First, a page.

A blog on gigs, music, art and London.

Tuesday, 23 November 2010

My Favourite Albums Of 2010

Over the last two months I have gradually compiled a list of my favourite albums of 2010. What started out as an idea to pick my favourite 10 albums quickly grew into a top 30 before finally reaching 50. I could have made room for even more, such was the excellent standard of albums released this year. 

Here are my favourites...

(50) Alasdair Roberts & Friends ‘Too Long In This Condition’

2010 saw Alasdair Roberts consolidate his position as one of the best contemporary folk musicians with ‘Too Long In This Condition’, an accomplished collection of traditional songs delivered in his soft, lilting Scottish accent. He is even better live where his vocals are sound little more skewed and oblique.

(49) Lloyd Miller & The Heliocentrics ‘Lloyd Miller & The Heliocentrics’

A collaboration between American jazz musician Lloyd Miller and UK jazz outfit The Heliocentrics. Miller brings his love and vast knowledge of Middle Eastern music to the album but it does not dominate the sound. His role is to add splashes of colour to the jazz rhythms laid down by The Heliocentrics. It is a more discreet album than The Heliocentrics collaboration with Mulatu Astatke from last year, featuring more in the way of subtlety and restraint, but it proves equally as enjoyable. They should have left off the slightly embarrassing spoken word track 'Lloyd's Diatribe' though...

(48) The Besnard Lakes ‘The Besnard Lakes Are The Roaring Night’

2010 was a year in which loud guitar albums took something of a backseat for me personally. However, I did enjoy the third album by The Besnard Lakes – quite epic in scale and featuring some heavy guitar riffs and lovely vocals from husband & wife duo Jace Lasek & Olga Goreas (particularly dreamy on stand out track ‘Albatross’). At times they are reminiscent of Low.

(47) Pausal 'Lapses'

A transporting, slowly evolving album of lush, deep ambient.

(46) Kairos 4tet ‘Kairos Moment’

A vibrant debut album from contemporary jazz ensemble Kairos 4tet, full of lyricism, melody and colour.

(45) Field Music 'Measure'

'Measure' was another intelligent, carefully structured album of effervescent, left-leaning rock from Field Music. The guitar riffs were harder on ‘Measure’ but the album retained the interesting chord progressions and tempo changes of previous albums. I saw them play a gig at the Scala back in March.

(44) Neil Cowley Trio 'Radio Silence'

Another enjoyable album of fluid, expressive modern jazz from the Neil Cowley Trio.

 (43) Midlake ‘The Courage Of Others’

Midlake returned with their third album ‘The Courage Of Others’ and while it may not have reached the heights of 2006’s ‘The Trials Of Van Occupanther’ it still contained some lovely widescreen moments as well as a beautiful consistency of pace. Definitely an album to live with and get to know over time. I saw them play a few tracks from it at Rough Trade East back in February.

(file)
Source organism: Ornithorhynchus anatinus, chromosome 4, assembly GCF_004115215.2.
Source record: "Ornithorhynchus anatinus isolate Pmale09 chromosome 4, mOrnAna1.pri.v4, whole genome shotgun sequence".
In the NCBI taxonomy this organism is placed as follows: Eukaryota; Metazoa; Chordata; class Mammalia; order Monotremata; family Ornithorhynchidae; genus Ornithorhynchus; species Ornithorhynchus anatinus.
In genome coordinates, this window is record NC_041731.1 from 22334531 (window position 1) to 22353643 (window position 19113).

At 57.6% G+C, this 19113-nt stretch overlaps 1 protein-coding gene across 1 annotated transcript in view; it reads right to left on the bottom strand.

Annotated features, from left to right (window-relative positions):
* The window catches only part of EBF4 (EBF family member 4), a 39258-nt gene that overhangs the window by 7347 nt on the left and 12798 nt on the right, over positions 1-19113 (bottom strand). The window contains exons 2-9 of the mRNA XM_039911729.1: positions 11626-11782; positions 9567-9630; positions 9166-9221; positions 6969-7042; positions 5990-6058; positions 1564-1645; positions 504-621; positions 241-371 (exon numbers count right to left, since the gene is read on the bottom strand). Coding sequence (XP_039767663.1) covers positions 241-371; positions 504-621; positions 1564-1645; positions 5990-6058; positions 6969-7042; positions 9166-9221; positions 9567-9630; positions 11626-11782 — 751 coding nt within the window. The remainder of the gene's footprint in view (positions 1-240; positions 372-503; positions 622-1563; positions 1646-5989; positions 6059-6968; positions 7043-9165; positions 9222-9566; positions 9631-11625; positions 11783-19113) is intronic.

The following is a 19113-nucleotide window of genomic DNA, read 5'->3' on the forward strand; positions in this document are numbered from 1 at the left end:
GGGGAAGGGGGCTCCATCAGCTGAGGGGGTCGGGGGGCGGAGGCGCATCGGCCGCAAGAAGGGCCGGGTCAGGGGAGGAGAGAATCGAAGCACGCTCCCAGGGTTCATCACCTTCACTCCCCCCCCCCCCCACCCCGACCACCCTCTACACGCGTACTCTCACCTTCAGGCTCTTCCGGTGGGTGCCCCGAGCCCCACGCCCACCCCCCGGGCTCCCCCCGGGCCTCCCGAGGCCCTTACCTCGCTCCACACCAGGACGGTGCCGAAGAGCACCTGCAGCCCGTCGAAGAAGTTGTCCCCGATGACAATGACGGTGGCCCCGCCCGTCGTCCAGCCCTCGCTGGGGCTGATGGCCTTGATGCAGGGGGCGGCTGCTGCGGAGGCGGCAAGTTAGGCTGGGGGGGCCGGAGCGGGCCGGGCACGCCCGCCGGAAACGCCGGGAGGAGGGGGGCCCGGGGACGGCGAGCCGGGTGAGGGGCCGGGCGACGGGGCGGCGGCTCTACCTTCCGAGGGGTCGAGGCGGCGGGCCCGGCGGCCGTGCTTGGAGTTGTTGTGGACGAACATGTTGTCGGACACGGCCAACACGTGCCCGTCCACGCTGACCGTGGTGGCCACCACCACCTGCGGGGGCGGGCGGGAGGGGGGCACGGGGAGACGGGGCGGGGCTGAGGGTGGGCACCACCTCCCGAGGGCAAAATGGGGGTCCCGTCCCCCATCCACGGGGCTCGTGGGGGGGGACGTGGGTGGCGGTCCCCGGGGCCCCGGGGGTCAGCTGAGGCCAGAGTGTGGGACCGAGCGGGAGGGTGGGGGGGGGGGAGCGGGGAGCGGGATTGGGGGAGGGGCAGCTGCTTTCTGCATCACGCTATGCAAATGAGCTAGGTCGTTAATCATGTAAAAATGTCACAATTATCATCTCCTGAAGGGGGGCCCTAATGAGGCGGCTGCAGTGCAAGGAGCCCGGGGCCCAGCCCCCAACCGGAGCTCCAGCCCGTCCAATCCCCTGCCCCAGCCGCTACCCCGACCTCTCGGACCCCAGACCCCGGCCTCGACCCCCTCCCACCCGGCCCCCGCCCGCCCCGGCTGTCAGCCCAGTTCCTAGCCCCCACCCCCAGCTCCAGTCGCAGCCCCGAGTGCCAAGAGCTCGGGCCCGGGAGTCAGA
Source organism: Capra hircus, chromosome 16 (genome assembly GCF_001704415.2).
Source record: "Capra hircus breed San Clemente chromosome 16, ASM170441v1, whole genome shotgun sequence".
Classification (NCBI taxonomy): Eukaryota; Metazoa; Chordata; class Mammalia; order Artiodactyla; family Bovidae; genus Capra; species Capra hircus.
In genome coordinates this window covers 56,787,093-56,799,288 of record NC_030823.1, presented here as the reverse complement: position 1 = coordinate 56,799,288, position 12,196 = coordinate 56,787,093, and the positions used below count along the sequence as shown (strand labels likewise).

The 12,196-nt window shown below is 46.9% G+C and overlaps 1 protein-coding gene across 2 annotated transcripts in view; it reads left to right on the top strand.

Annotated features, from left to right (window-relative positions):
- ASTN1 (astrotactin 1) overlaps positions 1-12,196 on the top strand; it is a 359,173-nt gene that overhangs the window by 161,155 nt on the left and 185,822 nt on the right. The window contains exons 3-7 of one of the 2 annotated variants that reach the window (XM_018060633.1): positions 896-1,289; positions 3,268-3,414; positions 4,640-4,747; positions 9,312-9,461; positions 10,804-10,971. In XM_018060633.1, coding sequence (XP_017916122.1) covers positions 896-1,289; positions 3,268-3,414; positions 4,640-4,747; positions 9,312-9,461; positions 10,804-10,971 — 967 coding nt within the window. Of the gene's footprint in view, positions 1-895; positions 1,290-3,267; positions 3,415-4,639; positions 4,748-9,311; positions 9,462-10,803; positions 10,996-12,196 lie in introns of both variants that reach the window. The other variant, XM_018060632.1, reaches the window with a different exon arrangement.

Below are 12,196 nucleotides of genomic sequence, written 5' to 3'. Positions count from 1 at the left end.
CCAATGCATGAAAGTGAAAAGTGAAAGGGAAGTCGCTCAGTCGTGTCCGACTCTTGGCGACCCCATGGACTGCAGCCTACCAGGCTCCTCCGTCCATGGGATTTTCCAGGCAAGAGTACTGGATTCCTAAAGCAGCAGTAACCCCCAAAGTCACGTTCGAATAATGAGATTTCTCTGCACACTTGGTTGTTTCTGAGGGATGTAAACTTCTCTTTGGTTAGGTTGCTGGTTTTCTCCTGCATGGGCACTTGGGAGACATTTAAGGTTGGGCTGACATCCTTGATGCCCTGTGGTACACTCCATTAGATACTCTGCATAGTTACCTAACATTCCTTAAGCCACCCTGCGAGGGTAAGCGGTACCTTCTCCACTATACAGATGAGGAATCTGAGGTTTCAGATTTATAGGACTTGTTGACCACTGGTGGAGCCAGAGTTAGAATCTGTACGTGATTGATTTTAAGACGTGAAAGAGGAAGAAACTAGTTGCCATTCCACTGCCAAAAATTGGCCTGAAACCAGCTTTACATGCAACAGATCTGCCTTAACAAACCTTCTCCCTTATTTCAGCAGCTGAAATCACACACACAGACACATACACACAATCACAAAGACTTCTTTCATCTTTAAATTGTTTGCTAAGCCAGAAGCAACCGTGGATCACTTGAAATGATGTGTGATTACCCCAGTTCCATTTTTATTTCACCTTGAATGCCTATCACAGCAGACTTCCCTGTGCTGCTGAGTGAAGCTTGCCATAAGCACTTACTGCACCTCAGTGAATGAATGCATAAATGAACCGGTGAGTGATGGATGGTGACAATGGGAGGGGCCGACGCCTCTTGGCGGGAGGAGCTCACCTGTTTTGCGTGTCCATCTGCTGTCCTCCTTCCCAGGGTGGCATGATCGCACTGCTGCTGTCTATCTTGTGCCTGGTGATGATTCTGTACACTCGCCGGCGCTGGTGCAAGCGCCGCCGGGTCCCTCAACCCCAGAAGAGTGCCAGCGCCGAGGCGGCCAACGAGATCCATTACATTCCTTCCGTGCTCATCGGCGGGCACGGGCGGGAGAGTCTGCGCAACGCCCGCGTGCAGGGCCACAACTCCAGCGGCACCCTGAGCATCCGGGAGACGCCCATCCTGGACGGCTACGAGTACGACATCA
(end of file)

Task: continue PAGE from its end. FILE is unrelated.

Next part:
(42) Marconi Union ‘A Lost Connection’

‘A Lost Connection’ was originally released as a download only album in 2008 but got a CD release this year (which is when I discovered it) so I’m going to slightly awkwardly include it in my top albums of 2010 list. It is another beautifully immersive album, coming close to pinpointing the very moment where quiet post-rock meets ambient electronica. I saw them play an excellent set during the daytime at the Union Chapel earlier in the year.

(41) Hauschka ‘Foreign Landscapes’

On ‘Foreign Landscapes’ German musician Volker Bertelmann moves away from his experimentation with prepared pianos and delivers an album that places greater emphasis on string based compositions. The results are just as complex and layered however, and tracks such as ‘Alexanderplatz’ and ‘Snow’ would not sound out of place on an album by The Penguin Café Orchestra.

(40) Woodpigeon 'Die Stadt Musikanten'

I was introduced to Woodpigeon after hearing their track 'Woodpigeon vs. Eagleowl' on one of the Word Magazine compilations. They make infectious indie-guitar-pop full of melodic hooks and glowing boy-girl harmonies. They remind me at different times of Elliott Smith, Iron & Wine and Sufjan Stevens. I saw them play a show at the Union Chapel earlier in May earlier this year.

(39) Richard Skelton ‘Landings’

It is not easy to write about ‘Landings’ partly due to its serious origins (the death of Skelton’s wife in 2004 provides inspiration for much of his music) and partly due to the actual sound being quite difficult to pin down. The album contains a series of interweaving, meditative arrangements for violin, occasionally recalling the bare, intimacy of Arvo Pärt and at other times drifting away into a gentle ambient drone. Brief recordings of the natural world appear occasionally throughout, adding texture to the album and resulting in quite a poignant, involving listen.